A new job for glass fibres

While researching the performance of the optical fibres that are the backbone of telecommunications and the internet, Tanya Monro realised that they could do much more.

Tanya Monro. Credit: Jennie Groom

She’s invented a new class of hollow or holey fibres using soft glass, which have thousands of applications as sensors: detecting metal fatigue in aircraft wings and other structures; monitoring contamination in water supplies; and a smart bung that monitors wine development while it’s still in the barrel.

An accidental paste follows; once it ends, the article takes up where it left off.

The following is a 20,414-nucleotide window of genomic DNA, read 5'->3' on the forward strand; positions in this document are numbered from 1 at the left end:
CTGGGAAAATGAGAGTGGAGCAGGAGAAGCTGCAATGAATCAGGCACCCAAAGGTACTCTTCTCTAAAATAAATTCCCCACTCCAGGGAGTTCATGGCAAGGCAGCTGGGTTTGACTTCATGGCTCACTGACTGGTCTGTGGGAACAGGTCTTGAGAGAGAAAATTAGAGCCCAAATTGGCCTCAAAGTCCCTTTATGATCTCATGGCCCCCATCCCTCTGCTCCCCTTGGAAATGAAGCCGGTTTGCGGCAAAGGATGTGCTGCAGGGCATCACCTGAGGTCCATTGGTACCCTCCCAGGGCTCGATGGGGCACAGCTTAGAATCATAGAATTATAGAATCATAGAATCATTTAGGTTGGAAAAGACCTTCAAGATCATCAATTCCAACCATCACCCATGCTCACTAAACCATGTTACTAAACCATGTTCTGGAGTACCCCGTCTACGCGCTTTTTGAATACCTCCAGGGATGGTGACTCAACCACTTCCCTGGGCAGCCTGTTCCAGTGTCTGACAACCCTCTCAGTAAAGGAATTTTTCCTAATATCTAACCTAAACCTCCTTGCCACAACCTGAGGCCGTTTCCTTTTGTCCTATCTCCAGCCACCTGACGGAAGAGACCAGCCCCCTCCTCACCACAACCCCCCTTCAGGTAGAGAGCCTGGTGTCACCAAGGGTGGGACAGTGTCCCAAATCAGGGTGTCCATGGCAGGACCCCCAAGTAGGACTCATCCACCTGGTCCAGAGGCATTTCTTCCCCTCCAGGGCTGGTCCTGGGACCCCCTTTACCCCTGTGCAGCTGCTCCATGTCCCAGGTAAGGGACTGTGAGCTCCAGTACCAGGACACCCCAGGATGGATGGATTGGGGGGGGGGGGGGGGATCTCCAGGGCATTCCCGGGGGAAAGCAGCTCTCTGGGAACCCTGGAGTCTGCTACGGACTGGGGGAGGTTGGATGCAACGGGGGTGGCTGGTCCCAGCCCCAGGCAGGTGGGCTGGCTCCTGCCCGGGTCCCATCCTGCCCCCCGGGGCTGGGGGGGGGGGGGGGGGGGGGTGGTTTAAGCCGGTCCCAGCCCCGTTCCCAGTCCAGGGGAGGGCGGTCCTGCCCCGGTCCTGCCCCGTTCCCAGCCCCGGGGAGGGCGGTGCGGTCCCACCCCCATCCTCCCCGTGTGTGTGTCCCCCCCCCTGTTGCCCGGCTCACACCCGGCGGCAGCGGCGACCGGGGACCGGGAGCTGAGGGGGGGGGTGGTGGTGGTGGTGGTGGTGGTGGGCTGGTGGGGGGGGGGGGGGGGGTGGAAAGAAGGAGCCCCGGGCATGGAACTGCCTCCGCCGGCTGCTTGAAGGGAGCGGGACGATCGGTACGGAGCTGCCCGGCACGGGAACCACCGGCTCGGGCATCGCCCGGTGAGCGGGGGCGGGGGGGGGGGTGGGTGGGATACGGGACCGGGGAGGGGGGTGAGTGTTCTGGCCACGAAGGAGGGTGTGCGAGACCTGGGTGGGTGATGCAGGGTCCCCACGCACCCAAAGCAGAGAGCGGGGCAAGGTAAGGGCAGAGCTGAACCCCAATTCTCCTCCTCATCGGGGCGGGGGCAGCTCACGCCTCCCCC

Her latest venture is leadership of a new ARC Centre of Excellence for Nanoscale BioPhotonics, which will develop her fibres to watch developing embryos, probe immune signals, and explore plaque in our arteries.

Tanya won the Malcolm McIntosh Prize for Physical Scientist of the Year in 2008.

Photo: Tanya Monro
Credit: Jennie Groom